By Steven Tavares
@eastbaycitizen on twitter

A gathering in excess of 300 residents registered overwhelming support for the latest plan to save San Leandro Hospital. Not since a string of heavily-attended rallies nearly two years ago have hospital employees and residents met to voice concern over Sutter Health’s plan to shutter the facilities emergency room and services and lease it for acute rehabilitation.

Similar to those meetings, Tuesday night’s speakers set a near-unanimous tone of support for St. Rose CEO Michael Mahoney’s proposal to consolidate his hospital with San Leandro Hospital under the auspices of the Eden Township Healthcare District. Personal stories of emergencies quelled by their proximity to the hospital were sprinkled with defiant calls to stop Sutter along with congratulatory remarks lauding the community for keeping the hospital in full operation at least two years longer than expected.

“This hospital is open because of you,” Senate Majority Leader Ellen Corbett told the crowd. On separate occasions starting in the fall of 2009, Sutter had publicly called for the closing of the hospital before a change of direction at the Eden Township Healthcare District led to dueling lawsuits between it and Sutter. Many contend the deep opposition to Sutter’s proposal from residents gave the District’s Board of Directors a shot in the arm.

“They said the hospital would close by the following summer of 2009. What year is it now?” asked San Leandro resident and hospital activist Mia Ousley. “It’s now the summer of 2009 and this hospital is still open. You are the reason this hospital is still open.”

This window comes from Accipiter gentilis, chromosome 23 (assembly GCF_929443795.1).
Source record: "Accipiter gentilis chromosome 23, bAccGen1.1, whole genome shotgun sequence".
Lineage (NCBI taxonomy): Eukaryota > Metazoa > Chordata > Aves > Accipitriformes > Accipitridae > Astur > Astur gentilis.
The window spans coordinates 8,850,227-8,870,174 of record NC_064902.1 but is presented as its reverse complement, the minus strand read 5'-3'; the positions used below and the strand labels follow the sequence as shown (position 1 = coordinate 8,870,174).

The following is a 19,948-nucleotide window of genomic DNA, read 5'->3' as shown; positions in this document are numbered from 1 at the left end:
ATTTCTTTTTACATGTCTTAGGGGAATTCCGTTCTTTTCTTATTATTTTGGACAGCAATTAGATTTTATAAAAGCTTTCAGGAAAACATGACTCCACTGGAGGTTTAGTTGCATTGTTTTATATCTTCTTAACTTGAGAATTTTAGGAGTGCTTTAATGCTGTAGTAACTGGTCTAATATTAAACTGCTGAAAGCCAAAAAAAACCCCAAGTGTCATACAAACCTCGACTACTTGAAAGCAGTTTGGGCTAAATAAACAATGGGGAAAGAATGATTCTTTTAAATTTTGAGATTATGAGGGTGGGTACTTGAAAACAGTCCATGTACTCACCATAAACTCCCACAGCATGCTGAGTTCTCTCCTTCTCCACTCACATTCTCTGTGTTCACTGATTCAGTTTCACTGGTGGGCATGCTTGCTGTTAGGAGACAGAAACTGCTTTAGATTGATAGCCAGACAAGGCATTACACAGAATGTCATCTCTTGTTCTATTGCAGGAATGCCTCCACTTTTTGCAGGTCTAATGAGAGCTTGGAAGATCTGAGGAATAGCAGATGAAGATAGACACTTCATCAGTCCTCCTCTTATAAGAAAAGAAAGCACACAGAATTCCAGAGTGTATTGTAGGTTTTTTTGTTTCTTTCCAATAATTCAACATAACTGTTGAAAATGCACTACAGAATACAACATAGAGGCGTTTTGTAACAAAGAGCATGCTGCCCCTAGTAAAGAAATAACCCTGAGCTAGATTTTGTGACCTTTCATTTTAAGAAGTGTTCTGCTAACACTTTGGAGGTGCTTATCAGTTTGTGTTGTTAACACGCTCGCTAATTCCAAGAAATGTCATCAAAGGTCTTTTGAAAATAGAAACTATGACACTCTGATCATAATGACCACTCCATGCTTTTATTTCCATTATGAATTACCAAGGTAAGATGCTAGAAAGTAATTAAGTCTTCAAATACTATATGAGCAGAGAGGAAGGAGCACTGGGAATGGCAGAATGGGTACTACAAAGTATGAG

Mahoney acknowledged the pressing issue of replacing the acute rehabilitation beds possibly lost to the county in the event the St. Rose plan is accepted by Sutter will need to be dealt with in a timely manner. He also told nurses and hospital technicians that St. Rose will honor all existing labor contracts.

The meeting, attended by a who’s who of local elected officials, will go a long ways toward convincing Sutter to go along with the plan, even though most observers believe the hospital provider has amassed a great deal of legal leverage in the courts allowing it to proceed with purchasing San Leandro Hospital and leasing it to the Alameda County Medical Center.

“It will take everyone in this room and a lot of other people to make this happen,” said Mahoney of the community’s support. “We are just on the beginning of a long path, but if we do it together a year from now we’ll have a meeting to celebrate what we achieved in the next year going forward.”

Alameda County Supervisor Wilma Chan may have previewed a new tact in attempting to cajole Sutter into cooperating when she briefly referred to Sutter’s considerable tax breaks derived from their non-profit status. Despite the exemption, Sutter still managed to earn nearly $800 million last year. “Tax breaks come with an obligation to provide charity care and to be good community partners,” said Chan. Afterwards, there was a sense indicating Chan’s remarks were appreciated among various union supporters, who have also levied the charge against Sutter in similar struggles in San Francisco, Santa Rosa and Marin.

Representatives from the California Nurses Association said they intend to keep this latest tide of community support from leveling off. Thousands of campaign-style placards and printed postcards addressed to Sutter CEO Pat Fry were distributed.

Not only were San Leandro residents of the health care district voicing support for maintaining and strengthening services Tuesday, but Hayward’s City Council also concurrently scheduled discussion of a resolution in support of the St. Rose plan.